Wrinkles, Jowls, Grays, and Other Obstacles to Aging Gracefully

The other day in the studio I overheard a girl lamenting about turning 30. Girlfriend, please. I just turned the big 4-0. 40 years old. Of course I always planned on becoming 40, but there’s something about that number that just seems really, well, old. This got me thinking that all of the issues that we have with body image also translate to the issues that we have with getting older. I feel like I look pretty young for my age. But there’s just something about that number. 40. I think that qualifies as middle-age. Middle. Age.

I prefer the term vintage: relating to or denoting high quality. Synonyms: quality, choice, select, prime, superior, best. Nailed it.

Although I’m reasonably content with how my body looks (although I would like to have a little more meat on my bones, more of a booty, and shapelier legs), I find myself analyzing every wrinkle, crease, bit of loose skin, and potential trouble spot. Based on genetics, I definitely have an at-risk chin. Without intervention, it’s quite likely that I’ll become jowly. My skin will look like it’s melting off of my face. And my hands are definitely looking older. I wonder what exercise can fix that.

Pilates can work every muscle in your body. Sadly, hand wrinkles aren't generally a focus area.

What does it mean to grow old gracefully? Does it mean that you just accept all of the changes that are happening to your body? Do you use wrinkle creams or not? How about face exercises? Botox? Dying your hair to cover grays? And why is it that I’m so hard on myself, but when I look at my husband, I think his graying hair suits him, and that his wrinkles give him character. Is fear of aging just a female thing?

Someone get me the number for Pharrell's aesthetician, stat.

Admittedly, I started using prescription retinol products when I turned 30. I wouldn’t even consider risking a sunburn. Prevention is always easier than a cure. So, I remain rather wrinkle free. But I worry. I worry about my neck. How loose is that skin going to get? How much does a lower facelift cost? And mostly, shouldn’t I have enough self-esteem that it doesn’t matter? How much does the media influence us? After all, at one time they said (or showed) that women should all be rail thin. But now they’re telling us we need big butts. And apparently, gray hair is in.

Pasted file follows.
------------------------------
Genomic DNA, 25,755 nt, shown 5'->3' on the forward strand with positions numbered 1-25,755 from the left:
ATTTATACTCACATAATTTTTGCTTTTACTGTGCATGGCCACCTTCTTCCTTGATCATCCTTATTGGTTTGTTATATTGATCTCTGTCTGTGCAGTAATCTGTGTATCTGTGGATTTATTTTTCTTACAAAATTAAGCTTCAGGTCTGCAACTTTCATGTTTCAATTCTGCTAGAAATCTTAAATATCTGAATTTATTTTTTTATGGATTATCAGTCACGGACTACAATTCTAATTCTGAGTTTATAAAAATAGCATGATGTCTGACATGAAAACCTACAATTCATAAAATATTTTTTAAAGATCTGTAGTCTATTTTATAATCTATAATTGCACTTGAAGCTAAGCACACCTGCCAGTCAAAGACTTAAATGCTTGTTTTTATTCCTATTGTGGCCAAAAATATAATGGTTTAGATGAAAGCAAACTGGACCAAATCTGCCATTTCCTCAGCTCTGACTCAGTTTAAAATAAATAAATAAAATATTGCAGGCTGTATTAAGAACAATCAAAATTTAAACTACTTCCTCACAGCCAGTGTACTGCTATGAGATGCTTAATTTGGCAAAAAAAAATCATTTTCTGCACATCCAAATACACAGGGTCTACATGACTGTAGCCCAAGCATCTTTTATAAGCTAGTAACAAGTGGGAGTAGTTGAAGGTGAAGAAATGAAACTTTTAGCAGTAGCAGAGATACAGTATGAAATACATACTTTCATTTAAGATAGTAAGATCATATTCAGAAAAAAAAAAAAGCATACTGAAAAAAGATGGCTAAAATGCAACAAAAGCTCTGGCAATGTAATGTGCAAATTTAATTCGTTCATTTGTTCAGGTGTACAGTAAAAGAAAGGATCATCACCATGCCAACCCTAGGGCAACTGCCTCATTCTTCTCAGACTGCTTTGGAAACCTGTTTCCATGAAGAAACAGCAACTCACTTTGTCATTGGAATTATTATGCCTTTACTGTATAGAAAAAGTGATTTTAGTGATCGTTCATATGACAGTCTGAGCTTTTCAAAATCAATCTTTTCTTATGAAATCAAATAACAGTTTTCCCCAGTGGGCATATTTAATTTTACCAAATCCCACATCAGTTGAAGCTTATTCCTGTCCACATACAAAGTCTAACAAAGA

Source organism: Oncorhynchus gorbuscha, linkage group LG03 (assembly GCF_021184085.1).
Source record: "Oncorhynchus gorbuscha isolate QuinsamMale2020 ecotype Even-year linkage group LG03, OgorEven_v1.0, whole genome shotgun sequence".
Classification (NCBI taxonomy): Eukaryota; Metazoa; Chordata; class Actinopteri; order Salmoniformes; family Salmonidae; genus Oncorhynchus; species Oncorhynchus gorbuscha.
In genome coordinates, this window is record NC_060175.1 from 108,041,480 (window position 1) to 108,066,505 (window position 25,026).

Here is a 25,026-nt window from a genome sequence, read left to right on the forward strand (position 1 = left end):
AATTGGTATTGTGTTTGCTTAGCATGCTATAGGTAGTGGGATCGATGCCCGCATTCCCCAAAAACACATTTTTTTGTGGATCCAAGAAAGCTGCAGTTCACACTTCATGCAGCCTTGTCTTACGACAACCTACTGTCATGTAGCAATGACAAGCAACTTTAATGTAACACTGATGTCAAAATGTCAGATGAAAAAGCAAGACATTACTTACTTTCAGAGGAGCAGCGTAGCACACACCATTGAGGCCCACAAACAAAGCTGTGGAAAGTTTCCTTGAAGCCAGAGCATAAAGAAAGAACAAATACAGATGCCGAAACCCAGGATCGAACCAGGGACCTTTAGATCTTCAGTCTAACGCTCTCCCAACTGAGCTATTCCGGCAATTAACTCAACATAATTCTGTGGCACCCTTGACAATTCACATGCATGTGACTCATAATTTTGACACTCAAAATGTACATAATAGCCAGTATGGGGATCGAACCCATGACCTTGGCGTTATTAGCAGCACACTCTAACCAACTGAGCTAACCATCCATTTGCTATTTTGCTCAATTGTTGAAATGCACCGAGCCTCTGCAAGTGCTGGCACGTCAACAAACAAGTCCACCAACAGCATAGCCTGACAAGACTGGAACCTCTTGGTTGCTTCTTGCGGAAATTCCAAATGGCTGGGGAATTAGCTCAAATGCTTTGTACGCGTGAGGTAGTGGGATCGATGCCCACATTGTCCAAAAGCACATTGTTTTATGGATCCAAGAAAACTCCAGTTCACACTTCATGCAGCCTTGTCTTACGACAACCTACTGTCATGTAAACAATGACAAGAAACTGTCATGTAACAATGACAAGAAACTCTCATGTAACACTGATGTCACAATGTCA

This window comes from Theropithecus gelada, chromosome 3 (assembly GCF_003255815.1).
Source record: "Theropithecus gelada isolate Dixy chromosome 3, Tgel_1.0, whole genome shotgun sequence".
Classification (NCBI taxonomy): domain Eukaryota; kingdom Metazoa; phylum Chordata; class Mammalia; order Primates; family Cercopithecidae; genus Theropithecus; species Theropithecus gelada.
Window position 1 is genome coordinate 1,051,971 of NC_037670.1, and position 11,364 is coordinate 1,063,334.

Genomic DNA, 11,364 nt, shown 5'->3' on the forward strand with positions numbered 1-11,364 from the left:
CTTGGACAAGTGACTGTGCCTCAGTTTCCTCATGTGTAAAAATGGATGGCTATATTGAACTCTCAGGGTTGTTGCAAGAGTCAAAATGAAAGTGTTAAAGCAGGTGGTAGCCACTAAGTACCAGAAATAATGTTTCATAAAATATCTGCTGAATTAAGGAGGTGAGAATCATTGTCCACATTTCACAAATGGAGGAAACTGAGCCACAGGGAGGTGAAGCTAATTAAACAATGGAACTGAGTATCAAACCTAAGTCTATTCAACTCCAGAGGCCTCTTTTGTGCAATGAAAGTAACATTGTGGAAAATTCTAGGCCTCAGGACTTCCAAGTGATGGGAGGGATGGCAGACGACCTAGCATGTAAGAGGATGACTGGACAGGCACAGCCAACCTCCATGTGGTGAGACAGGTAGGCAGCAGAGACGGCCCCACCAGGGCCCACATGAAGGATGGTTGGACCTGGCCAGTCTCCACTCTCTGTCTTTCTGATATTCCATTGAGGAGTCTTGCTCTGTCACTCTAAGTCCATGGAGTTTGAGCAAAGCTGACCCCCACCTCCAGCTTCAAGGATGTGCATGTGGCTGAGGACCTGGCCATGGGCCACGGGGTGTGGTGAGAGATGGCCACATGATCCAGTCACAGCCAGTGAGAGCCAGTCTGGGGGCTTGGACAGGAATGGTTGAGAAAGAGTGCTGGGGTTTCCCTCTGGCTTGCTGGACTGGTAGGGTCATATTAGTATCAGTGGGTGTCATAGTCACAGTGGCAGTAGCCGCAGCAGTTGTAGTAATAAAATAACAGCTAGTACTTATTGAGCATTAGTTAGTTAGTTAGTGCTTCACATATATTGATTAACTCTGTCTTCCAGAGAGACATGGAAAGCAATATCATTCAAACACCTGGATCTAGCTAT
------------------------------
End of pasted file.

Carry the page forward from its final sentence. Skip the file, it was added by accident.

Even young people are making their hair gray (although I have no idea how this works.)

What makes me feel better about aging is that I can say with certainty that I am stronger at 40 than I was at 30. I can do more advanced Pilates exercises now than then. And I’ve reached a wonderful point in life where quite frankly, I don’t give a shit about what people think if I don’t wear make up, or if I don’t have fancy clothes, or if I’m choosing “practical shoes,” or if I’ve piled my hair up on top of my head dirty because it’s too annoying to wash it everyday.

Fit at 40 courtesy of Fuse Pilates.

Is that growing old gracefully? I’d really like to age like Audrey Hepburn. Of course, I don’t have her amazing genetics or perfect cheekbones. I don’t know what’s going to happen as I get older. Personally, I’m rooting for wrinkles to become the next big thing. And loose neck skin? I’m hoping for that to become hot, too. Trying to stay hardcore, Mariska

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All Comments (1)

  1. Myriam Kane says:

    Yep…what you said, Mariska!!! Of course, the world has enjoyed me of 15 years longer than you so let me add that I’d also like to see “shapelier” knees come into style, as well! 😉